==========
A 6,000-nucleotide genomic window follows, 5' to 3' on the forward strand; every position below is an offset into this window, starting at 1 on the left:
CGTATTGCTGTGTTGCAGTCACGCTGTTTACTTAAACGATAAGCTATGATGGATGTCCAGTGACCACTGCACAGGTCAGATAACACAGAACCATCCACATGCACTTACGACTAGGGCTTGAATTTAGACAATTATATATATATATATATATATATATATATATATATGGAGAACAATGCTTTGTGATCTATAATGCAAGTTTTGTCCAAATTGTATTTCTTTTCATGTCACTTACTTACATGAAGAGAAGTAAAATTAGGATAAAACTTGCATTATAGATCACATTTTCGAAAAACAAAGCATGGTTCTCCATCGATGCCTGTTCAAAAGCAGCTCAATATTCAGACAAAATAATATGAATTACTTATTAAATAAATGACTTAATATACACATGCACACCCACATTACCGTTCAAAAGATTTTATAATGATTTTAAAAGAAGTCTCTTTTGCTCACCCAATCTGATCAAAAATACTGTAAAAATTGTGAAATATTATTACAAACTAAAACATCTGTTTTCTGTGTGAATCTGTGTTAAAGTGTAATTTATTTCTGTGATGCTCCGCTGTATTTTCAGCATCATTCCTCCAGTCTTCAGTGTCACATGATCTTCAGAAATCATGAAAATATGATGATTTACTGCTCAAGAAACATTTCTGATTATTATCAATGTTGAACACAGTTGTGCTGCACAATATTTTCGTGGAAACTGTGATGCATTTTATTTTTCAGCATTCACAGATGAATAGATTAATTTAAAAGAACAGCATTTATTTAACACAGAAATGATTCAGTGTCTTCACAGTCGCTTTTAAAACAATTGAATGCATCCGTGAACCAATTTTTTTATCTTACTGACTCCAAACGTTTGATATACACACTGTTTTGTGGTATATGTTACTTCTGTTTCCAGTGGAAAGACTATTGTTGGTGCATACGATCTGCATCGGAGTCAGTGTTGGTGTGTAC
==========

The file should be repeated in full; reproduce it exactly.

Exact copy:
A 6,000-nucleotide genomic window follows, 5' to 3' on the forward strand; every position below is an offset into this window, starting at 1 on the left:
CGTATTGCTGTGTTGCAGTCACGCTGTTTACTTAAACGATAAGCTATGATGGATGTCCAGTGACCACTGCACAGGTCAGATAACACAGAACCATCCACATGCACTTACGACTAGGGCTTGAATTTAGACAATTATATATATATATATATATATATATATATATATATGGAGAACAATGCTTTGTGATCTATAATGCAAGTTTTGTCCAAATTGTATTTCTTTTCATGTCACTTACTTACATGAAGAGAAGTAAAATTAGGATAAAACTTGCATTATAGATCACATTTTCGAAAAACAAAGCATGGTTCTCCATCGATGCCTGTTCAAAAGCAGCTCAATATTCAGACAAAATAATATGAATTACTTATTAAATAAATGACTTAATATACACATGCACACCCACATTACCGTTCAAAAGATTTTATAATGATTTTAAAAGAAGTCTCTTTTGCTCACCCAATCTGATCAAAAATACTGTAAAAATTGTGAAATATTATTACAAACTAAAACATCTGTTTTCTGTGTGAATCTGTGTTAAAGTGTAATTTATTTCTGTGATGCTCCGCTGTATTTTCAGCATCATTCCTCCAGTCTTCAGTGTCACATGATCTTCAGAAATCATGAAAATATGATGATTTACTGCTCAAGAAACATTTCTGATTATTATCAATGTTGAACACAGTTGTGCTGCACAATATTTTCGTGGAAACTGTGATGCATTTTATTTTTCAGCATTCACAGATGAATAGATTAATTTAAAAGAACAGCATTTATTTAACACAGAAATGATTCAGTGTCTTCACAGTCGCTTTTAAAACAATTGAATGCATCCGTGAACCAATTTTTTTATCTTACTGACTCCAAACGTTTGATATACACACTGTTTTGTGGTATATGTTACTTCTGTTTCCAGTGGAAAGACTATTGTTGGTGCATACGATCTGCATCGGAGTCAGTGTTGGTGTGTAC